02 Dec 5: The Six Principles Of Meditation
Centuries ago, there lived a great Buddhist meditator named Tilopa. He was an Indian scholar and a Buddhist monk. He created six principles of meditation.
If you get a handle on these six principles, there is nothing else that you need to know about meditation:.
The first principle: No recollection
When you sit down to meditate, you will definitely be hit by thoughts and memories of the past. Do not pursue them. There should be no recollection. Simply and gently shift your attention away from past memories.
The second principle: No calculation
Sometimes, we are neither pursuing a thought nor thinking of the past, but we are calculating. It could be something as simple as “Will I ever get to that particular stage of meditation, if I meditate for an hour a day?” Or “How long will it take me to get to that stage?” The mind is always calculating. So remember, no calculation, no recollection.
The third principle: No imagination
When you are meditating, simply be in the present moment. If you are listening to your breath, then simply listen to your breathing. If you are meditating on sound, listen to or simply recall the mantra. If you are meditating on a particular form, then visualize the form. If you are meditating on the formless, then simply sit thoughtless. Do not imagine what may happen in the future. Imagination is what happens when we create a scenario in our head about the future and keep thinking about it.
The fourth principle: No examination
Do not analyze your thoughts. Examination happens when a thought of the past comes to you, and you start thinking; “Why did this happen to me? What did this person really mean when s/he said that to me or did that to me?” Or, you may start examining from where this thought is coming, where it is going, or where it is ending? Do not do any of that.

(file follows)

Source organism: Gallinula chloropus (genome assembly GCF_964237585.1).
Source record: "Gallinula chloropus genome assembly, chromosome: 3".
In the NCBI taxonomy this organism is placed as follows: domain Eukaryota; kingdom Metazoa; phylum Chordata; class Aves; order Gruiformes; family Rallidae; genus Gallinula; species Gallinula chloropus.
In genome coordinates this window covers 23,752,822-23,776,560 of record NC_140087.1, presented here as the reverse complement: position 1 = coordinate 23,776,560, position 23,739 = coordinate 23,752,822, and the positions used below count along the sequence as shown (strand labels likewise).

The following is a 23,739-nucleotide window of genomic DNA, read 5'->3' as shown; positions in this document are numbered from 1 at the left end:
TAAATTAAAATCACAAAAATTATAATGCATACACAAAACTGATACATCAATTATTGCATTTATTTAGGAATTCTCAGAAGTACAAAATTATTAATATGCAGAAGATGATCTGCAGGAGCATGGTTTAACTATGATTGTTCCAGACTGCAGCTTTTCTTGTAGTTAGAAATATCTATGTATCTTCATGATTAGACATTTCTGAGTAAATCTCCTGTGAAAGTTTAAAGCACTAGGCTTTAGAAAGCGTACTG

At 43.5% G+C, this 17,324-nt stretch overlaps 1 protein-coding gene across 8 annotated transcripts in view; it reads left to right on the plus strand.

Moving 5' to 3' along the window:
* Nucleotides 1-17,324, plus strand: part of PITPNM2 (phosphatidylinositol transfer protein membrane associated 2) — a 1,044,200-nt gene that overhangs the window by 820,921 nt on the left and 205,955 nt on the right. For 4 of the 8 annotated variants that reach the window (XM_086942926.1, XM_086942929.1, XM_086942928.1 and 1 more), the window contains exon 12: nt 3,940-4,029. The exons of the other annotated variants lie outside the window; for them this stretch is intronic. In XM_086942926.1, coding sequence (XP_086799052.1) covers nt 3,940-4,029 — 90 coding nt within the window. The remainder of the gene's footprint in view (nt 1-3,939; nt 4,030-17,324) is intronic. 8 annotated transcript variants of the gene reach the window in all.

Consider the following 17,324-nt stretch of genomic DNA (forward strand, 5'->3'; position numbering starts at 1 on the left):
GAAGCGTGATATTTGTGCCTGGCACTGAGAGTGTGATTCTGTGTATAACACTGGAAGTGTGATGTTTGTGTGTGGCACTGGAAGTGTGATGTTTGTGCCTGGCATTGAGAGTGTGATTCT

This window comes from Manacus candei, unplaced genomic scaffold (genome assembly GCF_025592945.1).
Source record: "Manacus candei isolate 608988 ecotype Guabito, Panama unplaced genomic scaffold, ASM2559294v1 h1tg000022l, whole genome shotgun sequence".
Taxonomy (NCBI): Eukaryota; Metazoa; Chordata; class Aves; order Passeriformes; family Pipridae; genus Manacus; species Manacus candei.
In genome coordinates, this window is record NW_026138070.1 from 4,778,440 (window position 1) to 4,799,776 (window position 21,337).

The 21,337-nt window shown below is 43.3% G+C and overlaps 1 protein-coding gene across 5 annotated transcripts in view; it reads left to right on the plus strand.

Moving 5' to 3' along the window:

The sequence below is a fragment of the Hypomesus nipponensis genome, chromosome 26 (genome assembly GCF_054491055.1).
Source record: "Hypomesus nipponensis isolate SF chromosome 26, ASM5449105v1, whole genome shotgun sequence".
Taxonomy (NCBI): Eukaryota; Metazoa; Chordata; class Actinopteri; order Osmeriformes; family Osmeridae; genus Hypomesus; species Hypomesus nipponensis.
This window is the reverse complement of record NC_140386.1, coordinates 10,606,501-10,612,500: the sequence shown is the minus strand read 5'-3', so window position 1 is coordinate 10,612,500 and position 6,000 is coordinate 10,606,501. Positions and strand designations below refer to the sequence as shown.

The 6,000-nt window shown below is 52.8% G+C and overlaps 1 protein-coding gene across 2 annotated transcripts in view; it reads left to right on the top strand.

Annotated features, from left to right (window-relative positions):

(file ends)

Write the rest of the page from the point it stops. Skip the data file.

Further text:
The fifth principle: No construction
Do not try to create an experience. It is one of the greatest mistakes a lot of meditators make. When you meditate, sometimes you are going to experience a lot of beautiful things. They could be other streams of consciousness, some fragrance, or feelings. A lot of meditators aim for the same experience again and again. That is a grave mistake. Do not construct. Just be a witness to any experience you may gain at that point of time.
The sixth principle: No digression
Do not wander. Simply stay in the present moment. When your mind goes in one direction, bring it back. When it goes in another direction, bring it back again. Never get angry with your own mind. Simply be at peace.
Simply being present in the present moment is really what meditation is all about.
This article is part 5 of Learn to Meditate series, and is transcribed from the video at https://www.youtube.com/watch?v=ZuUwWlPrXRA
Read Part 4: How to Begin Meditation – Black Lotus Read Part 6: Elements of Good Posture in Meditation – Black Lotus
Sanjay BosePosted at 11:38h, 13 December
Six principle of meditation haa beautifully explained. It is explanation given by Trilopa whi was a buddhist monk. No recollection, no calculation, no imagination, no examination, no calculation and no digression. Explanation given by Guruji is very nice. It gives a realistic feeling of meditation to the beginner. Thank you.